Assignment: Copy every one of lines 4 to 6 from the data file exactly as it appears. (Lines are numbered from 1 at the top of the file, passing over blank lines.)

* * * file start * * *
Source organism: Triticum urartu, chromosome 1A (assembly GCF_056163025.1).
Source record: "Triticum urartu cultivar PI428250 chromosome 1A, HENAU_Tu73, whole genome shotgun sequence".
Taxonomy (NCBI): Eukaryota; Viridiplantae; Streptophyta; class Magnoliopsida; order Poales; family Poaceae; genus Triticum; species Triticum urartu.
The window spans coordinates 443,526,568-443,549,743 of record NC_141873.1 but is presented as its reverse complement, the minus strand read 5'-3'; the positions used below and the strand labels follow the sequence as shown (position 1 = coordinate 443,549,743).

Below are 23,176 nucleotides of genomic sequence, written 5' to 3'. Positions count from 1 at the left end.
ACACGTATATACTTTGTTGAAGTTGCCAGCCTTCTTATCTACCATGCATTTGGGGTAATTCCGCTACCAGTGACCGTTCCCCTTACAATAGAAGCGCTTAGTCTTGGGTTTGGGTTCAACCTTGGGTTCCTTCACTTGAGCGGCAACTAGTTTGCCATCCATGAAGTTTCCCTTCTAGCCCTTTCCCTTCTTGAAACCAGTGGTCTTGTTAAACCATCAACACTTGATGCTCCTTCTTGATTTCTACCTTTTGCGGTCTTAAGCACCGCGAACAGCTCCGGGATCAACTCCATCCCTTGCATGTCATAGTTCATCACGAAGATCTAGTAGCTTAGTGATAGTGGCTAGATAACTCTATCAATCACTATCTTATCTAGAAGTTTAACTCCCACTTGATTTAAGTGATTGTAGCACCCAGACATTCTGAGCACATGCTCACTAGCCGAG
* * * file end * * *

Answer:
The window spans coordinates 443,526,568-443,549,743 of record NC_141873.1 but is presented as its reverse complement, the minus strand read 5'-3'; the positions used below and the strand labels follow the sequence as shown (position 1 = coordinate 443,549,743).

Below are 23,176 nucleotides of genomic sequence, written 5' to 3'. Positions count from 1 at the left end.
ACACGTATATACTTTGTTGAAGTTGCCAGCCTTCTTATCTACCATGCATTTGGGGTAATTCCGCTACCAGTGACCGTTCCCCTTACAATAGAAGCGCTTAGTCTTGGGTTTGGGTTCAACCTTGGGTTCCTTCACTTGAGCGGCAACTAGTTTGCCATCCATGAAGTTTCCCTTCTAGCCCTTTCCCTTCTTGAAACCAGTGGTCTTGTTAAACCATCAACACTTGATGCTCCTTCTTGATTTCTACCTTTTGCGGTCTTAAGCACCGCGAACAGCTCCGGGATCAACTCCATCCCTTGCATGTCATAGTTCATCACGAAGATCTAGTAGCTTAGTGATAGTGGCTAGATAACTCTATCAATCACTATCTTATCTAGAAGTTTAACTCCCACTTGATTTAAGTGATTGTAGCACCCAGACATTCTGAGCACATGCTCACTAGCCGAG